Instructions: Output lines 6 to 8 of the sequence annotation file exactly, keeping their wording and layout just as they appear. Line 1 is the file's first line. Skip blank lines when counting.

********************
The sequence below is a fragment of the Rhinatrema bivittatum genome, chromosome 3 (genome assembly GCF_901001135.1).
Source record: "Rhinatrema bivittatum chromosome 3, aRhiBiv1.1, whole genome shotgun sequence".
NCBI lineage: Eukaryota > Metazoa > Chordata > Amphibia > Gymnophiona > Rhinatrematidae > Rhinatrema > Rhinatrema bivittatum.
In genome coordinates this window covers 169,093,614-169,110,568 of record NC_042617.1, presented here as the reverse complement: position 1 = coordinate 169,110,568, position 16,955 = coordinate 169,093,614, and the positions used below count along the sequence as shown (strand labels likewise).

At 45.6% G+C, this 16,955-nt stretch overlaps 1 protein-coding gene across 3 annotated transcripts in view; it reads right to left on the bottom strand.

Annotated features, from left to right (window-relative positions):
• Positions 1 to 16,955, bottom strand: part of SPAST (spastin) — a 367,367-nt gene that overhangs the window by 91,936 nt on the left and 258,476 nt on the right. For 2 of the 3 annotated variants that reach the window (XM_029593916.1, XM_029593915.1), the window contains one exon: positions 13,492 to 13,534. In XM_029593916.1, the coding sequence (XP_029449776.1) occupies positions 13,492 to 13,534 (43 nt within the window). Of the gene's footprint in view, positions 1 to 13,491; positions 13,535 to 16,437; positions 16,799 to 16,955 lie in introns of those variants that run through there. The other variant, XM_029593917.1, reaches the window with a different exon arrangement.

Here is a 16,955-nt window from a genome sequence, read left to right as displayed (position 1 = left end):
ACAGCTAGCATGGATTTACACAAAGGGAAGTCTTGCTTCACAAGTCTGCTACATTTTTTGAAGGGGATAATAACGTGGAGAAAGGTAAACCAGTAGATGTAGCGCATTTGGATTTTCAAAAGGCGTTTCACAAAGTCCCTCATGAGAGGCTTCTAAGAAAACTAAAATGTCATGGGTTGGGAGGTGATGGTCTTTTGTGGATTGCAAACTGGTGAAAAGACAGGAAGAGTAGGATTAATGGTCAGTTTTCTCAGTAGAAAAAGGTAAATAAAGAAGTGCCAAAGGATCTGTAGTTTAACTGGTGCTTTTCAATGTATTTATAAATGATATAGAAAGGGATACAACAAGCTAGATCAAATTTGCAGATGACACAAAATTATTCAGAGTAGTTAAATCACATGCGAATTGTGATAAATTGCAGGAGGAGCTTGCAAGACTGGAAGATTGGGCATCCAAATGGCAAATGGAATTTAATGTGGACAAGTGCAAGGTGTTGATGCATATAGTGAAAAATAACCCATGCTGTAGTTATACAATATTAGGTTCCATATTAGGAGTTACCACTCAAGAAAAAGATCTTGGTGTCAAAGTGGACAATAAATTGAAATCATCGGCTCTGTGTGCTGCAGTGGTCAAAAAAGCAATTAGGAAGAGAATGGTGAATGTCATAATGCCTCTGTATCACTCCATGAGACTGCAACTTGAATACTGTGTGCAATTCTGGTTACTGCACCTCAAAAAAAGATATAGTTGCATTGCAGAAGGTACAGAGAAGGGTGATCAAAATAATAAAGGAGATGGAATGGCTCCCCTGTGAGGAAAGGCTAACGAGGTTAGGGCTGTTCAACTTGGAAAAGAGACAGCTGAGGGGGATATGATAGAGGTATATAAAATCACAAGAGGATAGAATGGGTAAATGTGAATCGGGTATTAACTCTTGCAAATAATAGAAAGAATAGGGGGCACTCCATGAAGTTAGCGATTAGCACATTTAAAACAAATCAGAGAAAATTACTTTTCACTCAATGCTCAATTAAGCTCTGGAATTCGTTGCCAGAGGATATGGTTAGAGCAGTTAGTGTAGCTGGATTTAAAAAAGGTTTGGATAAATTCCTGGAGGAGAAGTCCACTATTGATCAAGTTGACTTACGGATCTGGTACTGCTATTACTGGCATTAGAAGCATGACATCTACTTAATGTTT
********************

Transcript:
Annotated features, from left to right (window-relative positions):
• Positions 1 to 16,955, bottom strand: part of SPAST (spastin) — a 367,367-nt gene that overhangs the window by 91,936 nt on the left and 258,476 nt on the right. For 2 of the 3 annotated variants that reach the window (XM_029593916.1, XM_029593915.1), the window contains one exon: positions 13,492 to 13,534. In XM_029593916.1, the coding sequence (XP_029449776.1) occupies positions 13,492 to 13,534 (43 nt within the window). Of the gene's footprint in view, positions 1 to 13,491; positions 13,535 to 16,437; positions 16,799 to 16,955 lie in introns of those variants that run through there. The other variant, XM_029593917.1, reaches the window with a different exon arrangement.

Here is a 16,955-nt window from a genome sequence, read left to right as displayed (position 1 = left end):